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Showing 1-10 of 500 reviews(3 star, Verified Purchases). See all 4,925 reviews
on September 17, 2011
I have to say I am a big fan of Martin's series, but with huge reservations at this point. I am in the middle of the 5th book in the series and at this point have to admit that I have skimmed much of book 4 and 5. The problem started in book 4. Up to that point his series was a masterpiece. Then he started to expand the plot to the point that no one would be able to manage the development of the plot line. He would leave plot lines in the middle of a cliff hanger (he practically always does that which gets quite annoying after a while), and then not return for what seems like ever. He even apologizes for this at the end of book 4. Adding so many new characters requires page after page of background information about characters. He also has a habit of leaving the scene in the middle and then instead of returning to it, he will have another character explain what happened robbing the reader of the pleasure of experiencing the events.

I was hoping this ever expanding plot would end in book 5 when he clearly has to wind up many lose ends, but he is still expanding the plot in the last book. We have headed off in about 50 different directions at this point, and he thinks we need more instead of dealing with what we have. He also goes back to characters and instead of developing a suspenseful action packed set of events, he will bore the reader to death with page after page of background or insipid empty character history or uninteresting events.

I am sure I sound angry and annoyed. This is only true because the series had so very much potential. And he does do extremely well in parts. The series is really unsurpassed in plot creativity and suspense from time to time. Too bad he does not fulfill that promise by developing the plot in a realistic doable manner and providing more consistent plot action.
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on October 14, 2015
These disjointed tales just went on and on. I think I need to take a break from this series. I've downloaded the Affordable Healthcare Act, because I realized that if I can get through four books of Ice and Fire, I can get through anything.
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on October 12, 2011
Like almost everyone else, I really liked the first three books and had no problem recommending the series. But after reading half of this book and seeing from the reviews that book five is more of the same I can't do that anymore. How can I recommend that someone invest that kind of time in a series that will slow to a crawl? I had hoped that this book was an anomaly and that the pace would pick back up in the next book but I can see from the reviews of book five that I was wrong. I have to wonder if the author is trying to milk this series for all he can get from it.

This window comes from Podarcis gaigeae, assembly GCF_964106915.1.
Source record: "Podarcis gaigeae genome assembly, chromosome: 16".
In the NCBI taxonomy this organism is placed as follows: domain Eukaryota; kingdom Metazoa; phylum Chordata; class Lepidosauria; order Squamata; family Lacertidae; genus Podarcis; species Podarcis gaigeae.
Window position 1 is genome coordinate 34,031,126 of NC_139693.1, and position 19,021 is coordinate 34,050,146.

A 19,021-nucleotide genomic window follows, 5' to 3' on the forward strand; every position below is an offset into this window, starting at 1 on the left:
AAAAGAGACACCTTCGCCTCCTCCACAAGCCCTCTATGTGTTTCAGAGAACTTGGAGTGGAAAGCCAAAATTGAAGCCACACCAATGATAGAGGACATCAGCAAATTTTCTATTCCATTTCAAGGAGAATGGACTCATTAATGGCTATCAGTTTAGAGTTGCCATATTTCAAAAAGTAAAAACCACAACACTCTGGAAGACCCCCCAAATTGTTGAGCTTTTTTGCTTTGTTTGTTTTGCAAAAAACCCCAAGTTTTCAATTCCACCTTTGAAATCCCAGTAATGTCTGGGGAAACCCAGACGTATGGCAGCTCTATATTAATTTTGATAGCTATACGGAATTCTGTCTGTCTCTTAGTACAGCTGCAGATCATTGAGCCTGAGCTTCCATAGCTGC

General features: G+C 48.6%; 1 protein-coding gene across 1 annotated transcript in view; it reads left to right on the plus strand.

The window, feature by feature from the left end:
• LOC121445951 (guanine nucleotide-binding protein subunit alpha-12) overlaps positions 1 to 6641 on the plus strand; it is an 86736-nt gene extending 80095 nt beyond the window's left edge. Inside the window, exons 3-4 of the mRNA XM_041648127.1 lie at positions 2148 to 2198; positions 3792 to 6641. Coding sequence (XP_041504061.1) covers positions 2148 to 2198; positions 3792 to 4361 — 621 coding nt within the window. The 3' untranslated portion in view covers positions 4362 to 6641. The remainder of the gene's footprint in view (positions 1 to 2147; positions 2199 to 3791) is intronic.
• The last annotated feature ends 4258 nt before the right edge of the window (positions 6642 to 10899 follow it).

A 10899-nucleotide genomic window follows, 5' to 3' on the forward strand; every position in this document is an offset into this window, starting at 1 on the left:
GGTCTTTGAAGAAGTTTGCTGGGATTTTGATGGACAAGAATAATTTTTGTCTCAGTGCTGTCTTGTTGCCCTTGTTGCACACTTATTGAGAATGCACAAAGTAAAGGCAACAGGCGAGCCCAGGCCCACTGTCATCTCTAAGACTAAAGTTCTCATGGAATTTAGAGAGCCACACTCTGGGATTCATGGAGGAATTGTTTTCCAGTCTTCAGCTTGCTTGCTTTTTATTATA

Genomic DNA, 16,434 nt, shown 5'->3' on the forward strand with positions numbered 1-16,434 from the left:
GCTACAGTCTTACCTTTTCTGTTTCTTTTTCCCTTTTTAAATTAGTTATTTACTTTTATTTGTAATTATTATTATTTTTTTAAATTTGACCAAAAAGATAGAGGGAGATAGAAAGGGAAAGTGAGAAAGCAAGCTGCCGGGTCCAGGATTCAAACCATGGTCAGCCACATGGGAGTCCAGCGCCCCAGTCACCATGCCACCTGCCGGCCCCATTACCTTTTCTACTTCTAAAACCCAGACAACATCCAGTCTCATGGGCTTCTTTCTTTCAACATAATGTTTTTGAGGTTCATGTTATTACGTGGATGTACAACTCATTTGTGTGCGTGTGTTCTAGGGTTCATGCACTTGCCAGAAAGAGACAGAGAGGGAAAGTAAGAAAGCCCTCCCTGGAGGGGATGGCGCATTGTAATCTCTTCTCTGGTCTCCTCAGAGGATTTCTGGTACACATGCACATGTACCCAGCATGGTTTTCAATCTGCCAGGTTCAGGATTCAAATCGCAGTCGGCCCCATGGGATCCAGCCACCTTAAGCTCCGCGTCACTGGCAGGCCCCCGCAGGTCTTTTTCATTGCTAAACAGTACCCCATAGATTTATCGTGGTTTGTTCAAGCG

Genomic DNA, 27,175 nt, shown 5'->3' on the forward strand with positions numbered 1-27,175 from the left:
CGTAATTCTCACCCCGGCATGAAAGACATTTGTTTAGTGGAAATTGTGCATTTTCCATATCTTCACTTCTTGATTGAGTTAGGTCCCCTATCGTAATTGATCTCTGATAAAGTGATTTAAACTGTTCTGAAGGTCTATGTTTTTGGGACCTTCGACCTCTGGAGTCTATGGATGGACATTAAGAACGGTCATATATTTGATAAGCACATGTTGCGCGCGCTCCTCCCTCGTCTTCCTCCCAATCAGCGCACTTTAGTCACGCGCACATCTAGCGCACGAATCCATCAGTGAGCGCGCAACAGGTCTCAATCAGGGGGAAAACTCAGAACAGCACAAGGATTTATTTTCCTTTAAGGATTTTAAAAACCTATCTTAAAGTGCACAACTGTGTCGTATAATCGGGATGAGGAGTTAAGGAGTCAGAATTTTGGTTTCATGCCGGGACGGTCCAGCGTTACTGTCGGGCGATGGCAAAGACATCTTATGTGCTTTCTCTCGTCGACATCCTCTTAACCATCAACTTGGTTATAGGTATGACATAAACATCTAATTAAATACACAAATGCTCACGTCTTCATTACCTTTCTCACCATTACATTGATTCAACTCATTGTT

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on September 7, 2014
Martin seriously needs a better editor. It is only my dedication to following characters to the end that kept me slogging through. You can skim whole chapters for the tiny bits that matter. I suppose I may need to come back for missed details if I am confused later on, but I doubt it.
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on February 13, 2014
Reading this series is like Shakespeare's quote "hope springs eternal." Intricate plot lines engross you, then abruptly end. Sometimes they are picked up again later...by that time, you may have forgotten all about them. Or, sometimes, the character, as is common the Martin's books, simply dies. No satisfaction for the reader is ever provided, just continued story lines like a TV soap opera. My suggestion is to try not to ascertain an overall moral to the stories; the prevailing theme seems to be to continue to sell more books. Not one of the books in this series ever has an ending. A great read without any satisfaction.
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on December 18, 2013
I have been trying to ration out my GOT reading because I know once I finish book 5 it's going to be a wait for the final two books. So I prolonged my reading of book 4 and read several other books, but I finally just went ahead and read the book. I'm a little disappointed. There were so many new and seemingly unimportant characters introduced that it seemed a little muddled. I knew that my favorite character, Tyrion, wouldn't be in this book, but I was okay with that. I was looking forward to finding out more about Cersei and Sansa and Littlefinger. But what I got was three Pate's, three Kettleback's, and a host of other miscellaneous characters. Instead of all these other characters, I would have like to know more about Margery. I also didn't like the way the story ended with Cersei. I knew her downfall was coming (I won't give it away) but it was so abrupt...it could have used more build up, more tension.

I could go on, but the fact of the matter is that I will read the next book, and the next, and the next, because it is a great story and I'm invested emotionally and financially LOL, but this book just fell a little short of what I had come to expect from this series. I do think it will make for good TV for next season on HBO.
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on April 10, 2014